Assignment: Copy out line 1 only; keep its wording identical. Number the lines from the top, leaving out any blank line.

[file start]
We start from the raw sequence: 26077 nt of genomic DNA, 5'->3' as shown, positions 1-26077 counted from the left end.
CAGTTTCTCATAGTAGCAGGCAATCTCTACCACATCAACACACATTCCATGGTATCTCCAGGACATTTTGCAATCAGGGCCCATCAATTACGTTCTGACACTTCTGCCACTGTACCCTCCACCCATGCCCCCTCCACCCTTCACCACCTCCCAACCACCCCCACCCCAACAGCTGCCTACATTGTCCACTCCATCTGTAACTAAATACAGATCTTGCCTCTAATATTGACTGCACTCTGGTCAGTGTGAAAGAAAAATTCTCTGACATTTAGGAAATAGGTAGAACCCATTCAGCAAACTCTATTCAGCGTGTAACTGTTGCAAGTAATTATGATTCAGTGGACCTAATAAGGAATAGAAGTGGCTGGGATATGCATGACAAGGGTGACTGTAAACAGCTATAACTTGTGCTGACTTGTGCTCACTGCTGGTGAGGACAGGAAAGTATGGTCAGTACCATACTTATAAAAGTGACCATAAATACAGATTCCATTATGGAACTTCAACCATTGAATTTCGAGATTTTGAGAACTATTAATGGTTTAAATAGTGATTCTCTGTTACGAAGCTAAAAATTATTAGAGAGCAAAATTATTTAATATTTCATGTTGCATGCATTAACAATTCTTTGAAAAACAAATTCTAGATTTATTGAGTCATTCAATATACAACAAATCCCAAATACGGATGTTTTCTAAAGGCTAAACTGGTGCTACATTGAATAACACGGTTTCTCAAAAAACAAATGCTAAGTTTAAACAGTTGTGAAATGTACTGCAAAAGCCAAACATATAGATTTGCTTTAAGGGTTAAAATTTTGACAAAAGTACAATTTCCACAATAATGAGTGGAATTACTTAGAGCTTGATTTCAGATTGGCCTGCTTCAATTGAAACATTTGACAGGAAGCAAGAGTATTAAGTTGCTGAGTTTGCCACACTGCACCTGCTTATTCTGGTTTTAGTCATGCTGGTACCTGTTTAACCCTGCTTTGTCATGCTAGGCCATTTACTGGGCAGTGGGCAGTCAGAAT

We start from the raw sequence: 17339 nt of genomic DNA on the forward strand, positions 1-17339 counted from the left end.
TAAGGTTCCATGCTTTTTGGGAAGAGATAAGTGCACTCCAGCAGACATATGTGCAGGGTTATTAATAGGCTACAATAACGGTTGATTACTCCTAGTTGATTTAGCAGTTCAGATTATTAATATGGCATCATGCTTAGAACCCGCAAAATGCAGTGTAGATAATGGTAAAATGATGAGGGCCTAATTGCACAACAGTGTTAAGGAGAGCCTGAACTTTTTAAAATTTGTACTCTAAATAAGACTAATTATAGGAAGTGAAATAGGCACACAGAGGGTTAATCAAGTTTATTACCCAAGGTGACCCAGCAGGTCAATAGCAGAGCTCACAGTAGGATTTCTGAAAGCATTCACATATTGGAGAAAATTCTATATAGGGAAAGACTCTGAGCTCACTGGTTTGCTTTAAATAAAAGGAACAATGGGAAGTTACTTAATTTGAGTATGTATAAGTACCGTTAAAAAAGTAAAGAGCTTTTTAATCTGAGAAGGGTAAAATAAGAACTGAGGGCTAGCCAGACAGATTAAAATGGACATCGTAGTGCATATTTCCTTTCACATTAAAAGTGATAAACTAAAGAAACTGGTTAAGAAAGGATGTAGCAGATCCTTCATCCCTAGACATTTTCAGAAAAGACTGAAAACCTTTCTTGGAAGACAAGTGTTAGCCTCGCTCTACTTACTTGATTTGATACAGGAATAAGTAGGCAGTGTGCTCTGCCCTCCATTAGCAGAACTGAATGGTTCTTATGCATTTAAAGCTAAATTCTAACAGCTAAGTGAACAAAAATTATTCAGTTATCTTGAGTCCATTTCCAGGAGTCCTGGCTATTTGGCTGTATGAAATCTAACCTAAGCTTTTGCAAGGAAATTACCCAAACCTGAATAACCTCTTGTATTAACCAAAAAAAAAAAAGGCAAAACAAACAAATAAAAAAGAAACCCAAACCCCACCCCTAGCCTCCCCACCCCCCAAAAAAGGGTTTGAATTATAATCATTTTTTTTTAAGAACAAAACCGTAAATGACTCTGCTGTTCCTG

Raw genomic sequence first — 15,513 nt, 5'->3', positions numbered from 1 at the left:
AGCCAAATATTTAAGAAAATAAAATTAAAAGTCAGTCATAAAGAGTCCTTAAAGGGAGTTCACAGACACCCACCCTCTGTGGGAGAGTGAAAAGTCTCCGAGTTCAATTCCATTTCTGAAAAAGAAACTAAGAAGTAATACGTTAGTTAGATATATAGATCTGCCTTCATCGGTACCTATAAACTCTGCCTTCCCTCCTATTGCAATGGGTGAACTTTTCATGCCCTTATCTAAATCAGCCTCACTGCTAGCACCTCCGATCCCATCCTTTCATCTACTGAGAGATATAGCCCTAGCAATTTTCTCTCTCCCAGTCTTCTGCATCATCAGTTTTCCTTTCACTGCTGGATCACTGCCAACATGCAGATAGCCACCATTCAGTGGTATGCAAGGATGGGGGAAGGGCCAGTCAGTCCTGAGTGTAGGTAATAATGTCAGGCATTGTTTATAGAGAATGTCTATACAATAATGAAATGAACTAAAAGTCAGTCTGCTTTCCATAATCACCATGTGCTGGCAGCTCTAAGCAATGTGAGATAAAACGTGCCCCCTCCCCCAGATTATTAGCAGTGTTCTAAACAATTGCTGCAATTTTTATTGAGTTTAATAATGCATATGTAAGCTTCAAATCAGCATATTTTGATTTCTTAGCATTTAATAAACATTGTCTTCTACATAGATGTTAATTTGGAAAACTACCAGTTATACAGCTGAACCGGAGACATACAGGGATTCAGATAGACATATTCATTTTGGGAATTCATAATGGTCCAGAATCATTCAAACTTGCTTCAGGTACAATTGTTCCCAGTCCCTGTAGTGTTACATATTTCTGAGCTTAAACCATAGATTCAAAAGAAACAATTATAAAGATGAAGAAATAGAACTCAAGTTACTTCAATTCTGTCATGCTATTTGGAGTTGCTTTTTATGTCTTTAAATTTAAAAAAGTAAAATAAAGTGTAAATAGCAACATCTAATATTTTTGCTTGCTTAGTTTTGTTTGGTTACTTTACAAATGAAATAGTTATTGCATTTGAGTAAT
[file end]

We start from the raw sequence: 26077 nt of genomic DNA, 5'->3' as shown, positions 1-26077 counted from the left end.